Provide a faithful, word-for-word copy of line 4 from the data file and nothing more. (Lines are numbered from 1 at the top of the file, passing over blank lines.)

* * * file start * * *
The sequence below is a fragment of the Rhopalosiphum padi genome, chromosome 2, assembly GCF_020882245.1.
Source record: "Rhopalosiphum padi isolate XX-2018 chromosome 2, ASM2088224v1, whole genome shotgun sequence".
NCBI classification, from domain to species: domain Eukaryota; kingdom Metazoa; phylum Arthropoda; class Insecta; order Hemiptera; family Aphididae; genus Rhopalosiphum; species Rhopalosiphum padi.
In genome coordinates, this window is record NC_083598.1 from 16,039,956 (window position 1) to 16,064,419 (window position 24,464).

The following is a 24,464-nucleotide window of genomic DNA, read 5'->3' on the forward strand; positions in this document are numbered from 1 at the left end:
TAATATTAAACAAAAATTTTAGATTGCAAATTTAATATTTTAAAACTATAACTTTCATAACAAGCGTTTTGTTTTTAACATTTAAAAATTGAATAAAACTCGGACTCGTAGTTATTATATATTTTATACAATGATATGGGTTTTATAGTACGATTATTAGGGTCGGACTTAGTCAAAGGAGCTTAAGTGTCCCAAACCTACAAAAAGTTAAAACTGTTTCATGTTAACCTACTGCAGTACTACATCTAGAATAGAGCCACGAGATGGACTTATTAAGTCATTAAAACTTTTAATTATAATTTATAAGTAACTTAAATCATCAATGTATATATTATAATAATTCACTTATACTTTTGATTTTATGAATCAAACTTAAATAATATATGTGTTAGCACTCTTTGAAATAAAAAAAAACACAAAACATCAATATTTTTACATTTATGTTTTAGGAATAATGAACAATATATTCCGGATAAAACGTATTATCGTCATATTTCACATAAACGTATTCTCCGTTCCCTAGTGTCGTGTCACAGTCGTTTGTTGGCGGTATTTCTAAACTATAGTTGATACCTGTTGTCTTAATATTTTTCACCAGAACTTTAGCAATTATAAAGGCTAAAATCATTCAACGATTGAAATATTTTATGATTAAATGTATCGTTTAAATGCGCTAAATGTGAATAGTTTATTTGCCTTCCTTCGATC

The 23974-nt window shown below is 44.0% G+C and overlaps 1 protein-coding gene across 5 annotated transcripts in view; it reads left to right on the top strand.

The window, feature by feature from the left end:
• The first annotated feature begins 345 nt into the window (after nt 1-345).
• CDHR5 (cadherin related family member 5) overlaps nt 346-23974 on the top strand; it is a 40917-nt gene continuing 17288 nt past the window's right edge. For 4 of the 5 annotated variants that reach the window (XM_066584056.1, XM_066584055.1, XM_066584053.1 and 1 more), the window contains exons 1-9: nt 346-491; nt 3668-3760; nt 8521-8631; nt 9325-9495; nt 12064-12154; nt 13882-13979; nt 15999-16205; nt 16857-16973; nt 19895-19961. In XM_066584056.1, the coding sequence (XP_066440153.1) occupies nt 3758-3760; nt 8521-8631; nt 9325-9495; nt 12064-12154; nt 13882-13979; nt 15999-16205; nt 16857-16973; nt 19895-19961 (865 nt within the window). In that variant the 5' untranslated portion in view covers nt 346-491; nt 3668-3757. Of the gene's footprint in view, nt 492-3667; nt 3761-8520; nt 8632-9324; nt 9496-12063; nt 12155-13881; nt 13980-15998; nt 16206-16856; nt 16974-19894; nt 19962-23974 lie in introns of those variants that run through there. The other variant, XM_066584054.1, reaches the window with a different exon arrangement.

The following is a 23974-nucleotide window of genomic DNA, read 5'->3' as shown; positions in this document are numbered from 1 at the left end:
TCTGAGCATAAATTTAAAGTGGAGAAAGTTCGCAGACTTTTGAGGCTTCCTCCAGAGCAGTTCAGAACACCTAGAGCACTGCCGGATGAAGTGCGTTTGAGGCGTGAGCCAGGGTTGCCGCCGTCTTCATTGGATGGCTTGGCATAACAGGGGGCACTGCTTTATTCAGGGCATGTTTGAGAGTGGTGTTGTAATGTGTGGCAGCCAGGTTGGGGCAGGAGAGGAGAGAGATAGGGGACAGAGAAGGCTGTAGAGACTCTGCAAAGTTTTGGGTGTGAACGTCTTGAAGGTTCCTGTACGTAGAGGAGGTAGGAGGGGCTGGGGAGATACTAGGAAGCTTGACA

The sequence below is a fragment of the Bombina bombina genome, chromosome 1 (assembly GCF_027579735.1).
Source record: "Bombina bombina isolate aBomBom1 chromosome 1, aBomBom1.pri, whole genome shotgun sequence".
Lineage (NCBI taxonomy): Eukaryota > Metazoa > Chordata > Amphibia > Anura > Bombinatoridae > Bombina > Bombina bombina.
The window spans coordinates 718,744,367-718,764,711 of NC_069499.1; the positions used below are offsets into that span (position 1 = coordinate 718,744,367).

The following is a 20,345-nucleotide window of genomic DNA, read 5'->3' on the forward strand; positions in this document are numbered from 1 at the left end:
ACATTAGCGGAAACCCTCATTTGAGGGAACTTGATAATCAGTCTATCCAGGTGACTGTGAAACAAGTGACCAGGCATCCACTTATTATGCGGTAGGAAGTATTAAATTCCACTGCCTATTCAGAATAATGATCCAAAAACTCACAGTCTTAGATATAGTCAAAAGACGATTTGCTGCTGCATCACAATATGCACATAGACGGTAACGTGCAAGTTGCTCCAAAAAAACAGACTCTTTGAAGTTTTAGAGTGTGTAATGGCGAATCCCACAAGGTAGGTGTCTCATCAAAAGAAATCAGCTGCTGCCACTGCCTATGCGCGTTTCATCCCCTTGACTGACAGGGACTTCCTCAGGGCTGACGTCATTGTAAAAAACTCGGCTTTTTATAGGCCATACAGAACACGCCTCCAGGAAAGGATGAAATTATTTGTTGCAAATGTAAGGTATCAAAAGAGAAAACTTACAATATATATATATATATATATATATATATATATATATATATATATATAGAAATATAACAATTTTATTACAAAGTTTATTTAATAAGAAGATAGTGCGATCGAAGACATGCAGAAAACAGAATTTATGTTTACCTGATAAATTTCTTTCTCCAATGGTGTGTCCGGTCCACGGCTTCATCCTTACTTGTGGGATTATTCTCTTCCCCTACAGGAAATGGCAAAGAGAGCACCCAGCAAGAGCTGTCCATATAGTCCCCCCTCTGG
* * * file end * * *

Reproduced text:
In genome coordinates, this window is record NC_083598.1 from 16,039,956 (window position 1) to 16,064,419 (window position 24,464).